The program of Jesus affirms that our repentance and our alignment with god involves not sidestepping the judgement of god but opening to god in our midst, accepting the invitation to be one with god who is non-violent and compassionate.


In the program of Jesus, our actions are intertwined with god’s solicitations through spirit’s spectral presence.


Truth to tell, the incarnation involves both John and Jesus having little or nothing to do with two-dimensional hagiography.


The incarnation is something different, demanding a fuller, more complex story.


John was a prophetic voice birthed of faith and human angst; a voice that needs to be heard even though it expects divine violence to end oppression. It is a voice which descends from the heavenly heights working in the trenches of everyday life, a voice giving grit and substance to our living, a voice giving passionate substance to our hope. It’s a voice which Jesus heard and respected yet, while respecting


John’s voice, Jesus gives witness to another dimension of the way:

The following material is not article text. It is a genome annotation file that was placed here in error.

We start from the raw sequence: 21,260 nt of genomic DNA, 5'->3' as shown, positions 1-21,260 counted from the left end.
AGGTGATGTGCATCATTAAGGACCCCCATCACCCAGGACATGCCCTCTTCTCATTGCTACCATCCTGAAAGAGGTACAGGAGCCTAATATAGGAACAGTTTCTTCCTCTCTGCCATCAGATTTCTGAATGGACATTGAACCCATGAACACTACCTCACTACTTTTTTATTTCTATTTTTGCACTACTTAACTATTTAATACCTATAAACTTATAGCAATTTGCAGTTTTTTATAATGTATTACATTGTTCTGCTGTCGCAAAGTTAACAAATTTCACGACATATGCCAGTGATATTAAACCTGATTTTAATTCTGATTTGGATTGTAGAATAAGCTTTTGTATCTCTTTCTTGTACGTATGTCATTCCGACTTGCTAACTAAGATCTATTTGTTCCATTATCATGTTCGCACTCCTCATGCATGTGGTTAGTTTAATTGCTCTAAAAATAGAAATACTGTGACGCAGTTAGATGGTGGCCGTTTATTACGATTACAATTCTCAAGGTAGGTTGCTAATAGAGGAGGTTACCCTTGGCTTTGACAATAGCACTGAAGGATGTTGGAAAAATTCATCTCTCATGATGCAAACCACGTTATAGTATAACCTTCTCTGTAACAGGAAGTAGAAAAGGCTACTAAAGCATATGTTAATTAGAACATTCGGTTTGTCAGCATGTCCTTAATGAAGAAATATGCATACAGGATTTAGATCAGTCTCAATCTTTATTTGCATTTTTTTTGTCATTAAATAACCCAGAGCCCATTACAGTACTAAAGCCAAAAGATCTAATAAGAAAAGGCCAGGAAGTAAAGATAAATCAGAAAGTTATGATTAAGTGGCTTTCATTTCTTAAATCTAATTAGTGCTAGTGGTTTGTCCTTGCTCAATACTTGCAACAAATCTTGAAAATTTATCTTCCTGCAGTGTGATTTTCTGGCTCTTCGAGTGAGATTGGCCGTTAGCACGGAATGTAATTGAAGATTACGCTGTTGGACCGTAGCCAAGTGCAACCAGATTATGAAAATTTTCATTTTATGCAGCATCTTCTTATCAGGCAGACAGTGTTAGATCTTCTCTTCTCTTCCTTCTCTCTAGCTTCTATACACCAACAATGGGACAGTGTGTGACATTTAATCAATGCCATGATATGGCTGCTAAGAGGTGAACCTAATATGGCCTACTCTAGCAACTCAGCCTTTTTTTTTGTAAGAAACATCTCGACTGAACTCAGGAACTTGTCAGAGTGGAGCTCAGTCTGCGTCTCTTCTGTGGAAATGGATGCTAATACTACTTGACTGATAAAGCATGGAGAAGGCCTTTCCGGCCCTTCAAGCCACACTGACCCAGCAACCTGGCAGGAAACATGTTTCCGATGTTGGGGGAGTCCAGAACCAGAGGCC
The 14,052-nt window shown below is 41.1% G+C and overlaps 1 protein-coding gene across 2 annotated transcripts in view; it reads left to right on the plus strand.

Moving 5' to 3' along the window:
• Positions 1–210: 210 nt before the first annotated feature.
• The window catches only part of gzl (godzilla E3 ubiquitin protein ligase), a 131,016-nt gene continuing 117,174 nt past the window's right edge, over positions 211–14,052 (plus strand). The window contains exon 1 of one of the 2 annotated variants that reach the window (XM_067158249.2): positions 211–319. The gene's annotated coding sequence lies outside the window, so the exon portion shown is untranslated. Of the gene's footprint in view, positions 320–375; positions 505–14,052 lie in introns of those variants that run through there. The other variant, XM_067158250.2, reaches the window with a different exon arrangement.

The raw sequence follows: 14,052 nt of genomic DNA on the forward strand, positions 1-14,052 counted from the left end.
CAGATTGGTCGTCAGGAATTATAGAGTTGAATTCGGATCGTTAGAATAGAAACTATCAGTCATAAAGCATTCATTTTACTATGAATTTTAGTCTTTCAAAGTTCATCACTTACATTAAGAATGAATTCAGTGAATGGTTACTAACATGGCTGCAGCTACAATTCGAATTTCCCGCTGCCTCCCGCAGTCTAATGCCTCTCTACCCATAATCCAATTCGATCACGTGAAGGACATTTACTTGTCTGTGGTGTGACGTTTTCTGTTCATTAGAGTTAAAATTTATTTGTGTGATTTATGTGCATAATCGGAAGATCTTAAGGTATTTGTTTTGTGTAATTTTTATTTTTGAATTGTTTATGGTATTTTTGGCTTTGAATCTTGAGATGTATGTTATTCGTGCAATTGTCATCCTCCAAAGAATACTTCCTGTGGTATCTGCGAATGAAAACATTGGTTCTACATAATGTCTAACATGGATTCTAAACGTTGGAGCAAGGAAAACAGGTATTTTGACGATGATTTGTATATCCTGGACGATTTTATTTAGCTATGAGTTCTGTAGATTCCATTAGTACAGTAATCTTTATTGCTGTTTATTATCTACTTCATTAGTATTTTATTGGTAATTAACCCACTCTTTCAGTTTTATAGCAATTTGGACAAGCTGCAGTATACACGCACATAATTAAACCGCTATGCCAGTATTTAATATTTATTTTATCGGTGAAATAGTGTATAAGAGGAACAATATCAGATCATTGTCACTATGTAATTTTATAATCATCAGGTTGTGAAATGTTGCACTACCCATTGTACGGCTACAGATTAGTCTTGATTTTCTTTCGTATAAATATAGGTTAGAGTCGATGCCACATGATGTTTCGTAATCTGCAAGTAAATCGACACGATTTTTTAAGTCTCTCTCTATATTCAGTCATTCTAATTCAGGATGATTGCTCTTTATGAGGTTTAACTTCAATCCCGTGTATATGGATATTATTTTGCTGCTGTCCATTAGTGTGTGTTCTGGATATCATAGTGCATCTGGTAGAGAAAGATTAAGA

god is in the middle of life’s despair and burdens. god is in your midst. god is within you. Which is to say, you are critical to the process, critical to life, critical to god’s shalom. You are critical to the hungry being fed. You are critical to having a human heart. You are critical to life in its fullness!


The complex stories of Incarnation are not so much about awaiting the birth of god in Christ as they are about celebrating god with us and us with god; they are stories inviting us to birth ‘the Christ’ by becoming wholly human.


And so, returning to the beginning, I grew up hearing stories of my grandfather and of those stories, those more complex ones, those with uncomfortable and disconcerting details, I love them. I love those stories of a grandfather who was tough but not without wounds, persistent but not always for good, who endured but not without fears, who suffered in silence but not without consequence.


However, perhaps his foibles, his silence, may create openings allowing for the telling of other stories, stories which speak of the complex arc of the incarnation which stretches from one generation to another, from before my grandfather through me and onwards.


So, tell me the stories of Jesus, of John, of my grandfather, of humanity.


Tell me the stories that I may live fully alive.


But please, save the hagiography for those ‘plastic saints’ - the hagiography gets in the way, its idealizations hiding humanity and god as well.


So, yes tell me those stories, those complex, messy, sometimes inconvenient stories…